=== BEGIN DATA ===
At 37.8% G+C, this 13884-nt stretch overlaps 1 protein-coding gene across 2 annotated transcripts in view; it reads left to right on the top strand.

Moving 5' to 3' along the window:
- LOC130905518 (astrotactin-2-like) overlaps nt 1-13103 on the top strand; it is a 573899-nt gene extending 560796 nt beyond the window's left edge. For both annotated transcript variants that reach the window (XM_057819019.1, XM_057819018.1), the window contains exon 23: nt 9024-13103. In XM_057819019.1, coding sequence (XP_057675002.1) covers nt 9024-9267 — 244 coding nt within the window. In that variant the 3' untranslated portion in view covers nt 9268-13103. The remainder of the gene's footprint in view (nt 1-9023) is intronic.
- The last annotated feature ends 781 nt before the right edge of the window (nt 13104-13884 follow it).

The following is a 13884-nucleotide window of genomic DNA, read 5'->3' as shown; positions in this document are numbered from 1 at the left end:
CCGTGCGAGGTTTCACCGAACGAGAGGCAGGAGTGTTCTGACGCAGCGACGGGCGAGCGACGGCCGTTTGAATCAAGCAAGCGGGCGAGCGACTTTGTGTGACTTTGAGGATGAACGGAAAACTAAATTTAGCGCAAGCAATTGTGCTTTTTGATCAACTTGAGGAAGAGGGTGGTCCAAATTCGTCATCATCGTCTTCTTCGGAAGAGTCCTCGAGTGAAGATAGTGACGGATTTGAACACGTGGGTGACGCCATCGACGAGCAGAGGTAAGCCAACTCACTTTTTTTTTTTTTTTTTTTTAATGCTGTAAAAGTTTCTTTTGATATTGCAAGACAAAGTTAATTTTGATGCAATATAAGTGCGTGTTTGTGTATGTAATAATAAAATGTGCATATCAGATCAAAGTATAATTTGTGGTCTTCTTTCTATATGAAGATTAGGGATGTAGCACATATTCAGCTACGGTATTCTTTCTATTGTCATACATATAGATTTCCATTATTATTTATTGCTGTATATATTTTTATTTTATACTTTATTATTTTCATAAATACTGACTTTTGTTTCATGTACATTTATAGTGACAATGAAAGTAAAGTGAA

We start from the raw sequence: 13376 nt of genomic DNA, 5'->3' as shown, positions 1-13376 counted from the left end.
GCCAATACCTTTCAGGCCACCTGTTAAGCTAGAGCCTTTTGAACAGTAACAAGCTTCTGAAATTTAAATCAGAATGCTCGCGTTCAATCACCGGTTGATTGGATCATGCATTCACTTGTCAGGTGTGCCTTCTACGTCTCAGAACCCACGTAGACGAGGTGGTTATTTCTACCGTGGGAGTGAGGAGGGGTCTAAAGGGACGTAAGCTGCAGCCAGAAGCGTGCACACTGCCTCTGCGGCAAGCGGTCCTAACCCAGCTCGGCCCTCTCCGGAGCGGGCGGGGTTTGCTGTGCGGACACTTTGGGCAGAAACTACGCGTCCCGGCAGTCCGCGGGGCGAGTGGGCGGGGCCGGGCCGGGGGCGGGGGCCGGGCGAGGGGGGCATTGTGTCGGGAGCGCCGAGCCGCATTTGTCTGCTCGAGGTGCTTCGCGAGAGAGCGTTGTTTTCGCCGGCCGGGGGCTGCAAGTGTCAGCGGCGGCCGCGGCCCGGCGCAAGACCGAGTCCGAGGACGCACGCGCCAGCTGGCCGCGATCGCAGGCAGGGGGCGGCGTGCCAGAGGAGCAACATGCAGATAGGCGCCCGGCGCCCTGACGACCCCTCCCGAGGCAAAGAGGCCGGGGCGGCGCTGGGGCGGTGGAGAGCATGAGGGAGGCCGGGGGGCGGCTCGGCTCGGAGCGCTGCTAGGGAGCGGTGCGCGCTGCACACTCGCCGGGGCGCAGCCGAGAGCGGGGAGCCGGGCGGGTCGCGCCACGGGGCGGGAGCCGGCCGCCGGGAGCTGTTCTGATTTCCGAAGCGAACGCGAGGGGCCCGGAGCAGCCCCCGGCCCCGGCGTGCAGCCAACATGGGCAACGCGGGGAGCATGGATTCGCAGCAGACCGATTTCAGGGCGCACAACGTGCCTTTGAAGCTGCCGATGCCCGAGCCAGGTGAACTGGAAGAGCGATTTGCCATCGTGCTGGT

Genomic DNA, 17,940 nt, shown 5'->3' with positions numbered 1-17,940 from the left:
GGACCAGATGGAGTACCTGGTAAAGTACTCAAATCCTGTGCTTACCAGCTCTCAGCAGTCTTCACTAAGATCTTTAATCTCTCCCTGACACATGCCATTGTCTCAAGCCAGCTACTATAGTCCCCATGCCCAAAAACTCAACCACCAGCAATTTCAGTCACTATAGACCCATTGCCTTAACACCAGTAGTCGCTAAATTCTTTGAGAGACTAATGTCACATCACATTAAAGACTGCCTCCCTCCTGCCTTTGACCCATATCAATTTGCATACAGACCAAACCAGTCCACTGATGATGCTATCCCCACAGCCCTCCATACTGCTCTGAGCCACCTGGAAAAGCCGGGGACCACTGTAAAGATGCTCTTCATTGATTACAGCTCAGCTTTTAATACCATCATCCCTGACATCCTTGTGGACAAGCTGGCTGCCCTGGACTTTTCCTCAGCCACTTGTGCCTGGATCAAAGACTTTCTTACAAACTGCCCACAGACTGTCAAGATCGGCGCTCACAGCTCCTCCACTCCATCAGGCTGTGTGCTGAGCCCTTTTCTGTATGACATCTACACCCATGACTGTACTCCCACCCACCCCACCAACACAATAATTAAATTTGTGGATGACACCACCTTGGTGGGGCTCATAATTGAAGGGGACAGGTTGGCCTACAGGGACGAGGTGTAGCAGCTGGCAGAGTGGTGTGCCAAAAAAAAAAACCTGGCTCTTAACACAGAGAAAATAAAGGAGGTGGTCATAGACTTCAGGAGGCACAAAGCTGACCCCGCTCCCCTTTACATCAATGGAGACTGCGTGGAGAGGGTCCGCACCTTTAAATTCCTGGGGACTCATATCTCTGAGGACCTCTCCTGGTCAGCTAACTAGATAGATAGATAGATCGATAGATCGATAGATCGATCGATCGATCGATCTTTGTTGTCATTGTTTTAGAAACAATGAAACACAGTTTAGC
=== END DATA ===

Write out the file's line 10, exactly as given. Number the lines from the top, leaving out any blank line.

GGACCAGATGGAGTACCTGGTAAAGTACTCAAATCCTGTGCTTACCAGCTCTCAGCAGTCTTCACTAAGATCTTTAATCTCTCCCTGACACATGCCATTGTCTCAAGCCAGCTACTATAGTCCCCATGCCCAAAAACTCAACCACCAGCAATTTCAGTCACTATAGACCCATTGCCTTAACACCAGTAGTCGCTAAATTCTTTGAGAGACTAATGTCACATCACATTAAAGACTGCCTCCCTCCTGCCTTTGACCCATATCAATTTGCATACAGACCAAACCAGTCCACTGATGATGCTATCCCCACAGCCCTCCATACTGCTCTGAGCCACCTGGAAAAGCCGGGGACCACTGTAAAGATGCTCTTCATTGATTACAGCTCAGCTTTTAATACCATCATCCCTGACATCCTTGTGGACAAGCTGGCTGCCCTGGACTTTTCCTCAGCCACTTGTGCCTGGATCAAAGACTTTCTTACAAACTGCCCACAGACTGTCAAGATCGGCGCTCACAGCTCCTCCACTCCATCAGGCTGTGTGCTGAGCCCTTTTCTGTATGACATCTACACCCATGACTGTACTCCCACCCACCCCACCAACACAATAATTAAATTTGTGGATGACACCACCTTGGTGGGGCTCATAATTGAAGGGGACAGGTTGGCCTACAGGGACGAGGTGTAGCAGCTGGCAGAGTGGTGTGCCAAAAAAAAAAACCTGGCTCTTAACACAGAGAAAATAAAGGAGGTGGTCATAGACTTCAGGAGGCACAAAGCTGACCCCGCTCCCCTTTACATCAATGGAGACTGCGTGGAGAGGGTCCGCACCTTTAAATTCCTGGGGACTCATATCTCTGAGGACCTCTCCTGGTCAGCTAACTAGATAGATAGATAGATCGATAGATCGATAGATCGATCGATCGATCGATCTTTGTTGTCATTGTTTTAGAAACAATGAAACACAGTTTAGC